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GAO Drones by Nation 04-175 2004 Jan

GAO Drones by Nation 04-175 2004 Jan

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The US Government Accountability Office (GAO) evaluates how these serious weapons should be controlled, and finds US state-of-art of non-proliferation to be somewhat inept.
The US Government Accountability Office (GAO) evaluates how these serious weapons should be controlled, and finds US state-of-art of non-proliferation to be somewhat inept.

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Published by: Alister William Macintyre on Oct 14, 2012
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08/25/2014

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Report to the Chairman, Subcommitteeon National Security, EmergingThreats, and International Relations,Committee on Government Reform,House of Representatives
United States General Accounting Office
GAO
January 2004
NONPROLIFERATIONImprovements Neededto Better ControlTechnology Exportsfor Cruise Missilesand Unmanned Aerial Vehicles
GAO-04-175
 
 
www.gao.gov/cgi-bin/getrpt?GAO-04-175.  To view the full product, including the scopeand methodology, click on the link above.For more information, contact Joseph A.Christoff at (202) 512-8979 orchristoffj@gao.gov.Highlights ofGAO-04-175,a report to Chairman, Subcommittee on NationalSecurity, Emerging Threats, andInternational Relations, Committee onGovernment Reform, House ofRepresentatives
January 2004
NONPROLIFERATION
Improvements Needed to Better ControlTechnology Exports for Cruise Missilesand Unmanned Aerial Vehicles
The growing threat to U.S. national security of cruise missile and UAV  proliferation is challenging the tools the United States has traditionally used.Multilateral export control regimes have expanded their lists of controlledtechnologies, but key countries of concern are not members. U.S. export controlauthorities find it increasingly difficult to limit or track unlisted dual-use itemsthat can be acquired without an export license. Moreover, a gap in U.S. exportcontrol authority enables American companies to export certain dual-use itemsto recipients that are not associated with missile projects or countries listed inthe regulations, even if the exporter knows the items might be used to developcruise missiles or UAVs. American companies have in fact legally exported dual-use items with no U.S. government review to a New Zealand resident whobought the items to build a cruise missile.The U.S. government seldom uses its end-use monitoring programs to verifycompliance with conditions placed on the use of cruise missile, UAV, or relatedtechnology exports. For example, State officials do not monitor exports to verifycompliance with license conditions on missiles or other items, despite legal andregulatory requirements to do so. Defense has not used its end-use monitoring program initiated in 2002 to check the compliance of users of more than 500cruise missiles exported between fiscal years 1998 and 2002. Commerceconducted visits to assess the end use of items for about 1 percent of the 2,490missile-related licenses we reviewed. Thus, the U.S. government cannot beconfident that recipients are effectively safeguarding equipment in ways that protect U.S. national security and nonproliferation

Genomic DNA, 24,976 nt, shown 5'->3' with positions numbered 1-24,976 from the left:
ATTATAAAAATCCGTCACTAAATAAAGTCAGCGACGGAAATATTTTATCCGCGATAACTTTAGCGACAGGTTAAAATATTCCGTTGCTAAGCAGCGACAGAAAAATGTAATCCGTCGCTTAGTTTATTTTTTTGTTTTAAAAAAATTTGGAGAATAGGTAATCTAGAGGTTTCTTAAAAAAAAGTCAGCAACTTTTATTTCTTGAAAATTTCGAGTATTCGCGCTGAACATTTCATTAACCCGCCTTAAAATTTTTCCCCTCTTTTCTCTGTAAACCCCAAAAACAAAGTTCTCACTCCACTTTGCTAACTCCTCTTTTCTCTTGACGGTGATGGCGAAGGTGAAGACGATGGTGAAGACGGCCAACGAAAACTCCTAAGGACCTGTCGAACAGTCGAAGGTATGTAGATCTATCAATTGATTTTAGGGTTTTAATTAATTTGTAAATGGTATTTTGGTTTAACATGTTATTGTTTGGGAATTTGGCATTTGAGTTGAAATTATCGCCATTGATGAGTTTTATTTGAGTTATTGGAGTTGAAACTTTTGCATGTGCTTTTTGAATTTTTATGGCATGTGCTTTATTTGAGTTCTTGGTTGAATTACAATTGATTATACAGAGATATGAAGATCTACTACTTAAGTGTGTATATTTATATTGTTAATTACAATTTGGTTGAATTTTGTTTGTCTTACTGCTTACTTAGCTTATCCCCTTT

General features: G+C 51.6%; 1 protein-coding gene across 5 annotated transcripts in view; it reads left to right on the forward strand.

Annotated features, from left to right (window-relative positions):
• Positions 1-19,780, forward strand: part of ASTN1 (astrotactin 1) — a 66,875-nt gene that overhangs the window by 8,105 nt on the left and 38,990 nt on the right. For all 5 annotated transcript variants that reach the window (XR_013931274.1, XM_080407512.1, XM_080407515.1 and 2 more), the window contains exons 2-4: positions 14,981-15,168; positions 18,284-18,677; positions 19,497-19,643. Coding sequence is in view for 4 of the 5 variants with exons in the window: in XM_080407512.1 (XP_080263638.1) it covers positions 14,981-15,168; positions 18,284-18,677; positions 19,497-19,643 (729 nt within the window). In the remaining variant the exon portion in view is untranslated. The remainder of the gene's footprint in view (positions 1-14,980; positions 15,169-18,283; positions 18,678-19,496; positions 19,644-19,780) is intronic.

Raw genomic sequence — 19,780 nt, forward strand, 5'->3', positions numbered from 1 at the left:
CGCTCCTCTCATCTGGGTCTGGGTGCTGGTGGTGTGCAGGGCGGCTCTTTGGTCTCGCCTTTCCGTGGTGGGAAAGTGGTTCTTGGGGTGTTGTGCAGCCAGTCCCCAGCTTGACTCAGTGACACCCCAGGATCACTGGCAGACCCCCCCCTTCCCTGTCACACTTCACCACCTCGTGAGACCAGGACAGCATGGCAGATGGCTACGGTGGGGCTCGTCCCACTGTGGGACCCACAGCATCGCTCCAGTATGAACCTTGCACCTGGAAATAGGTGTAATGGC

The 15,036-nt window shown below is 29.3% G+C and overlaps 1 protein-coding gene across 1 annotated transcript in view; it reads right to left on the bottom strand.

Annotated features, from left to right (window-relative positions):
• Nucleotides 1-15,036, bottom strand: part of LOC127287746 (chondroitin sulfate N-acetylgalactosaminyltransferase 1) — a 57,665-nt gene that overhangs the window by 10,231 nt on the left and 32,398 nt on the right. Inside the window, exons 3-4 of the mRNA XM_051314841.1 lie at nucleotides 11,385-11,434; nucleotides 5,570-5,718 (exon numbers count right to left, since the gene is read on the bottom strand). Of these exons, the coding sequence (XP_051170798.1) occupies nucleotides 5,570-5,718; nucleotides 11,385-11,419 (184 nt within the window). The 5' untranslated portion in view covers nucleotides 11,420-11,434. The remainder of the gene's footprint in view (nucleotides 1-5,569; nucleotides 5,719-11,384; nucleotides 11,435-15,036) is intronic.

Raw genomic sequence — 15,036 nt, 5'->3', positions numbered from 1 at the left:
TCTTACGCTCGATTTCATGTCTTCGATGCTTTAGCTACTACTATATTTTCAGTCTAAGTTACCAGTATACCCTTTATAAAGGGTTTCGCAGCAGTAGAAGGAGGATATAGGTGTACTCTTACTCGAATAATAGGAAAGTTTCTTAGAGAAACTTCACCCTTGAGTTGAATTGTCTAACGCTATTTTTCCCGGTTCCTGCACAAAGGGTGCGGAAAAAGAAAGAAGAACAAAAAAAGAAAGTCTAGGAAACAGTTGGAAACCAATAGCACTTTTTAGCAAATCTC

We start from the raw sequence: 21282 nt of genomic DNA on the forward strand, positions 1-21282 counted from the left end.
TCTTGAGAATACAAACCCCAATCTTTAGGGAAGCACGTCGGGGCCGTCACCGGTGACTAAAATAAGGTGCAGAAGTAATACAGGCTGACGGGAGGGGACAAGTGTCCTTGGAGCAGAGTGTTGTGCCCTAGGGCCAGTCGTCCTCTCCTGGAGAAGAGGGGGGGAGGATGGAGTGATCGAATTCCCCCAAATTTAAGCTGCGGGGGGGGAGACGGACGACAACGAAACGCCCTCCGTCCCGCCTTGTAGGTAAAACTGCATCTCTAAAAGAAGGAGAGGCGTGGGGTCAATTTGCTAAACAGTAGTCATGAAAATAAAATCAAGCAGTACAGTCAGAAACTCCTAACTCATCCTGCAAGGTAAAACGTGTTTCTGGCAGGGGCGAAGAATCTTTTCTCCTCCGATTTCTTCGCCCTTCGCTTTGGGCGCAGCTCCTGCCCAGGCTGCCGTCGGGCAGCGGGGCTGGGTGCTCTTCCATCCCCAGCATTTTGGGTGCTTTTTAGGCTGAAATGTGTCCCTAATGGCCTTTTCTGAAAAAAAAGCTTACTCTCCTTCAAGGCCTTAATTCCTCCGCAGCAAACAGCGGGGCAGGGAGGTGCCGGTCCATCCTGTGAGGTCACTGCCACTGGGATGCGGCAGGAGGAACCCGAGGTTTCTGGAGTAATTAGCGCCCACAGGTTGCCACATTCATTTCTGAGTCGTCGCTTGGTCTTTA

interests.
A Chinese SILKWORM Cruise Missile in Iraq
Cruise missiles and unmannedaerial vehicles (UAV) pose a growing threat to U.S. nationalsecurity interests as accurate,inexpensive delivery systems for conventional, chemical, andbiological weapons. GAOassessed (1) the tools the U.S.and foreign governments use toaddress proliferation risks posedby the sale of these items and (2)efforts to verify the end use of exported cruise missiles, UAVs,and related technology.The Secretary of Commerceshould assess and report to theCommittee on GovernmentReform on the adequacy of anexport administration regulation provision to address missile proliferation by nonstate actorsand on ways the provision mightbe modified.The Secretaries of State,Commerce, and Defense eachshould complete a comprehensive assessment of cruise missile, UAV, and relateddual-use transfers to determine if U.S. exporters and foreign endusers comply with conditionsrelated to the transfers.Commerce and Defense partiallyagreed with therecommendations. Statedisagreed to complete anassessment, but said it would payspecial attention to the need for more checks on cruise missileand UAV transfers.
 
 Page i GAO-04-175 Nonproliferation
Letter
1
 
Results in Brief 2
 
Background 5
 
Proliferation of Cruise Missiles and UAVs Poses a Growing Threatto U.S. National Security Interests 9
 
Key Nonproliferation Tools Have Limitations Addressing CruiseMissile and UAV Proliferation 14
 
Compliance with Conditions on Exports of Cruise Missiles, UAVs,and Related Dual-use Items Seldom Verified through End-useMonitoring 23
 
Conclusions 32
 
Recommendations for Executive Action 33
 
 Agency Comments and Our Evaluation 33
 
 Appendix I Scope and Methodology 
37
 Appendix II Comments from the Department of Commerce
40GAO Comments 47
 
 Appendix III Comments from the Department of Defense
50
 Appendix IV Comments from the Department of State
52GAO Comments 56
 
 Appendix V GAO Contact and Staff Acknowledgments
58GAO Contact 58
 
 Acknowledgments 58
 
Figures
Figure 1: Diagram of a Cruise Missile 6
 
Figure 2: Examples of UAVs 7
 
Figure 3: Chinese SILKWORM Cruise Missile in Iraq 16
 
Figure 4: Black Shaheen Cruise Missile 17
 
Figure 5: Predator B UAV 24
 
Contents

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